- HCV screening among baby boomers has increased slightly but remains low overall, according to the latest 2013-2015 National Health Interview Survey (NHIS) data.
Why this matters
- In 2012, the CDC issued a recommendation for universal HCV screening for individuals born 1945-1965.
- Although 35% of baby boomers had seen a provider in the preceding 12 months, only 12% had received HCV screening, suggesting missed opportunities.
- NHIS 2013-2015 data for 88,744 individuals born before 1945 (n=15,100), during 1945-1965 (n=28,725), during 1966-1985 (n=28,089), and after 1985 (n=13,296).
- Funding: NIH, National Cancer Institute.
- Baby boomer screening rate rose from 11.9% in 2013 to 12.8% in 2015.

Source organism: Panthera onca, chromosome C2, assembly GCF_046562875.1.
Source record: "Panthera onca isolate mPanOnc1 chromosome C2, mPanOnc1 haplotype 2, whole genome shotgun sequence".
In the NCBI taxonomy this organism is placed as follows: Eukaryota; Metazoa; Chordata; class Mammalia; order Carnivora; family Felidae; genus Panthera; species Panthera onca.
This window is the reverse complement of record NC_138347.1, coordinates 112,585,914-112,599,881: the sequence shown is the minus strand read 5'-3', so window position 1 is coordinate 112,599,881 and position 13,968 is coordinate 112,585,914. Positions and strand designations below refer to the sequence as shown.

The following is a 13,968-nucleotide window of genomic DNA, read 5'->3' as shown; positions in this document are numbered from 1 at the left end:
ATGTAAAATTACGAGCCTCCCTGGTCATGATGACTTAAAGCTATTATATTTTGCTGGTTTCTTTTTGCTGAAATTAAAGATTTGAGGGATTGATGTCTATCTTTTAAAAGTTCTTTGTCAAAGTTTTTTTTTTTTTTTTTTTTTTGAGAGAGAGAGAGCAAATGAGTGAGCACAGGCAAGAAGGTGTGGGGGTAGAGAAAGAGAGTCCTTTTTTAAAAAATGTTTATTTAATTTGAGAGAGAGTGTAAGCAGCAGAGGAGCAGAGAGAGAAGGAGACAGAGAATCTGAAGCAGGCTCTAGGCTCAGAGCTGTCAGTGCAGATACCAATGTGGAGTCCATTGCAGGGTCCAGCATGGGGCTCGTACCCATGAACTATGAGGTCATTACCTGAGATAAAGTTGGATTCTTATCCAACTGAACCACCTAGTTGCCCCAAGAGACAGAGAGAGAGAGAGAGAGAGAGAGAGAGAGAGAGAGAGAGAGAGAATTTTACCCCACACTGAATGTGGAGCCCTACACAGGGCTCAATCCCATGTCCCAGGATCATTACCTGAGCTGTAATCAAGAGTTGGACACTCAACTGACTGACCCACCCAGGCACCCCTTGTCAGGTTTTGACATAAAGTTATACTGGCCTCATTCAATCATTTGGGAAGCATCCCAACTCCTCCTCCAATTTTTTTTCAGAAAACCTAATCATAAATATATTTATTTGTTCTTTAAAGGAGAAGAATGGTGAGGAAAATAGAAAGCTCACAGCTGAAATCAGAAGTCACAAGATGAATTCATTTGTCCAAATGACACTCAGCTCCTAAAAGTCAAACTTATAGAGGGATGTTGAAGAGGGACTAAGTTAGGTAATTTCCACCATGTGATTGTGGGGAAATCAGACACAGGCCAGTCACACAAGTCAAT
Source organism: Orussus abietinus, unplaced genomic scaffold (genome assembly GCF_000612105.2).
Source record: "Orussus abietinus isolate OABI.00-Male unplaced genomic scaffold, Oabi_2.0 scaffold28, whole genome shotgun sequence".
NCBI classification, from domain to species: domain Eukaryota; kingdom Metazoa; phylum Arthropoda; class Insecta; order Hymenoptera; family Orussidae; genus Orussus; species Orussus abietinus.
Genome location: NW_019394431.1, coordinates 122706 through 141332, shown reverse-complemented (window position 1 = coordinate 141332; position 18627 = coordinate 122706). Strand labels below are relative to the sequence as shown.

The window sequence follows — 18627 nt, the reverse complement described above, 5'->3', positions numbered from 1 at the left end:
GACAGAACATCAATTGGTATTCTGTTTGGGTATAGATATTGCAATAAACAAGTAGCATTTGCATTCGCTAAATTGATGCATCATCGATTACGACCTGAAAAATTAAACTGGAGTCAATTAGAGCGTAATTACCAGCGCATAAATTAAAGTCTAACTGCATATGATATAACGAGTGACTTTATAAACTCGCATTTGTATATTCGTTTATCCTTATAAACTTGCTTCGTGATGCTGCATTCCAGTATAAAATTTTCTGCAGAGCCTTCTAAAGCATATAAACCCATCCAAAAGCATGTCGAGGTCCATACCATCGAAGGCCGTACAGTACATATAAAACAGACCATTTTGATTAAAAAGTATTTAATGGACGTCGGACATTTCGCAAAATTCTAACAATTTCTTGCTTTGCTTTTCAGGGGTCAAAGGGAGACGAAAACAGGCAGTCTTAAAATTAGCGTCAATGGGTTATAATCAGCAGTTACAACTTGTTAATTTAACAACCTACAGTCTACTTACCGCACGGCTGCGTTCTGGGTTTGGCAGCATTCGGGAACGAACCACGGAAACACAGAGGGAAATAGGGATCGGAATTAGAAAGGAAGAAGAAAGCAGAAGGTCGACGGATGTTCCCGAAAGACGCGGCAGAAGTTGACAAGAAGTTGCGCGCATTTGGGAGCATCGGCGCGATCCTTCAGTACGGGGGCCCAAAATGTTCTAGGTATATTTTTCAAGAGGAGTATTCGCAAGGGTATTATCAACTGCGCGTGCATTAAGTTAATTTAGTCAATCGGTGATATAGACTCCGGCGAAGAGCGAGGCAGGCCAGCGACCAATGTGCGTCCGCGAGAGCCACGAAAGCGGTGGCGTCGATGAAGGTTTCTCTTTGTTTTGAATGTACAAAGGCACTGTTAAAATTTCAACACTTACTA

- In multivariate analysis, screening odds rose by 20% from 2013 to 2014 (OR, 1.20; 95% CI, 1.05-1.38), and by 31% from 2014 to 2015 (OR, 1.31; 95% CI, 1.13-1.52).
- Significant factors for nontesting (P<.05>
- Increasing age (per 5 years, aOR, 0.90);
- Female sex (aOR, 0.71);
- Black race (aOR, 0.81); and
- Hispanic ethnicity (aOR, 0.79).
- Not all HCV risk factors addressed in survey; high-risk populations excluded.
- Self-reported data.